European leaders also talk about EU spending over the next seven years NOW


In recent days, the eyes of Brussels have focused on the European recovery fund, but meanwhile the 27 heads of government are also negotiating the EU budget for the next seven years. From nightly meetings to discontinued negotiations. What exactly is at stake? Five questions about the multiannual financial framework (MFF).

What exactly does the European multiannual budget (MFF) entail?

In the multiannual financial framework, European heads of government determine the financing of EU activities and policies. The budget has a duration of seven years (2021-2027) and must be approved by all Member States.

The MFF sets the maximum amounts that the EU may spend on an annual basis and throughout the life of the budget. In addition to the European Council, the European Parliament must also agree to the MFF. Before the end of this year, the various parties must have reached an agreement on the new European multi-year budget.

How is the amount of the MFF determined?

A proposal is currently on the table of the Commission, which puts the multi-annual budget at EUR 1,074 billion. That is several tens of billions of euros more than the previous budget. Negotiations for the MFF are known to be difficult. Negotiations were also very difficult for the outbreak of COVID-19.

In May 2018, the European Commission submitted its first proposal for the new MFF. In February 2020, the Commission cut its MFF proposal by several tens of billions. European heads of government, headed by President Charles Michel, are currently negotiating the Member States’ contribution to the European budget.

The EU budget in the current MFF, which runs from 2014 to 2020, is approximately EUR 1,000 billion. That is about 1 percent of the total European gross domestic product (GDP). EU GDP is the total GDP of all EU Member States.

What is the role of the corona repair fund in the MFF?

The corona repair fund is linked to the multi-year budget. European leaders are negotiating both packages at the same time. The costs for the MFF and the recovery fund together amount to approximately 1.8 trillion euros. In both procedures, Member States can exercise their right of veto, which allows individual countries to avoid an agreement. The Netherlands is very critical in both negotiations.

The corona repair fund has recently been the subject of discussion. Countries such as the Netherlands, Denmark, Austria, Finland and Sweden are not prepared to accept more than 350 billion euros in donations. In addition, Mark Rutte, among others, demands that the recovery fund be accompanied by reforms in various European countries such as Italy and Spain.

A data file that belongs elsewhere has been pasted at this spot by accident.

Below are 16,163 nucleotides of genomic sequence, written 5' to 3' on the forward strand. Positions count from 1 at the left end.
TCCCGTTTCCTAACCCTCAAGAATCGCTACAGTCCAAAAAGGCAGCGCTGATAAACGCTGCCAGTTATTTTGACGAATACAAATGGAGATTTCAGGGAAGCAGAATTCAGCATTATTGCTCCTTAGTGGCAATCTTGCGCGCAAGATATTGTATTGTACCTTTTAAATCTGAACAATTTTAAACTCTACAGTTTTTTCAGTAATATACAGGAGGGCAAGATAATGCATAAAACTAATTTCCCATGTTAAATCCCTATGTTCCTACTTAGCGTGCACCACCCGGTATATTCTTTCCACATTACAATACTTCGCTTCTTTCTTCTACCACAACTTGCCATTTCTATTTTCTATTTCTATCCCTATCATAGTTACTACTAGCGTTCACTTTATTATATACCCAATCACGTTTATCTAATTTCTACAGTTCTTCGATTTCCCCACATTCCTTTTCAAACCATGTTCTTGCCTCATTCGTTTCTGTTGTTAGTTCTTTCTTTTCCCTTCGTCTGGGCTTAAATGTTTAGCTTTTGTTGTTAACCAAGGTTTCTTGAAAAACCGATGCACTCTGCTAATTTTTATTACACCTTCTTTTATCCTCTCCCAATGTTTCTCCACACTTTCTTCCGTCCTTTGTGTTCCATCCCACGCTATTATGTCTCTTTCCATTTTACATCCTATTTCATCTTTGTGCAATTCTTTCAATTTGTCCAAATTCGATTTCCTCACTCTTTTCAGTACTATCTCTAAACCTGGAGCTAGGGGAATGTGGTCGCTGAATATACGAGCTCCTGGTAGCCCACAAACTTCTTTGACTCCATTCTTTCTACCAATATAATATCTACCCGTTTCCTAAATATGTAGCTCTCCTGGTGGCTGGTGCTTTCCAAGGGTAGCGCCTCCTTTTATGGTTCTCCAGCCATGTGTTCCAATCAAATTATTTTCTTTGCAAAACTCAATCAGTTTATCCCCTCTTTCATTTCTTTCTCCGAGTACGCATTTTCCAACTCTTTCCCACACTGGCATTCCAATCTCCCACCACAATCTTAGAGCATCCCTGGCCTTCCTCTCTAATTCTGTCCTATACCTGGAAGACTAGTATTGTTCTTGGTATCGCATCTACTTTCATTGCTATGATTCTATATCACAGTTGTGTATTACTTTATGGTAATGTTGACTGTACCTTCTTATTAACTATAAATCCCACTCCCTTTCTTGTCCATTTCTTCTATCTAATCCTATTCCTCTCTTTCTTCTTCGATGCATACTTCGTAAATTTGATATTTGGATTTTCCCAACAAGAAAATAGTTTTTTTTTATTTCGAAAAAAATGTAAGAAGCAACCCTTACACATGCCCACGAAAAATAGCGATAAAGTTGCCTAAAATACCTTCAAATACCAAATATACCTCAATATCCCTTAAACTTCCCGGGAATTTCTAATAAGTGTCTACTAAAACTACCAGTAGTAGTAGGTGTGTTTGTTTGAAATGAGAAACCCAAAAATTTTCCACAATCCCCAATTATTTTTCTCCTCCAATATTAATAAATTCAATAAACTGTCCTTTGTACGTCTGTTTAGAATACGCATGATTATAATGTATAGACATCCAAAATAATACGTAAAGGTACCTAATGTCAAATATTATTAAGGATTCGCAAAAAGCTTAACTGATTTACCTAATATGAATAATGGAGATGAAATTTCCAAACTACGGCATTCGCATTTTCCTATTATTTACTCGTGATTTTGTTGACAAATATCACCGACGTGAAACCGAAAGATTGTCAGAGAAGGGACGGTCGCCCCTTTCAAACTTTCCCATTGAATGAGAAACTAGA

How is the Dutch government in the discussion about the MFF?

Prime Minister Rutte has recently emerged as one of the most critical European leaders on the new EU budget. As the captain of the ‘economical four’ (the Netherlands, Denmark, Austria and Sweden), the Netherlands is very critical of the MFF proposal and the accompanying recovery fund. For example, these countries disagree with the increased EU budget. In the current plans, Brexit means that fewer member states have to pay for a higher EU budget.

As a guide, Charles Michel recently cut the European budget to meet the needs of the critical countries. Also, ‘net payers’ such as the Netherlands, who pay more to the EU than they get in subsidies, can keep their discount on the discount on the EU contribution. This is an important condition for the Netherlands for an agreement on the next MFF.

What will happen if no agreement is reached before the end of this year?

If a new MFF is not presented on 1 January 2021, the EU may still have a budget. A special rule then prescribes that the European Commission may spend one twelfth of the annual budget of the previous EU budget every month. In this case, the agreements and amounts from the 2020 MFF are adhered to. The Council may also decide, in agreement with the Commission, to approve expenditure in excess of one-twelfth of the annual budget.

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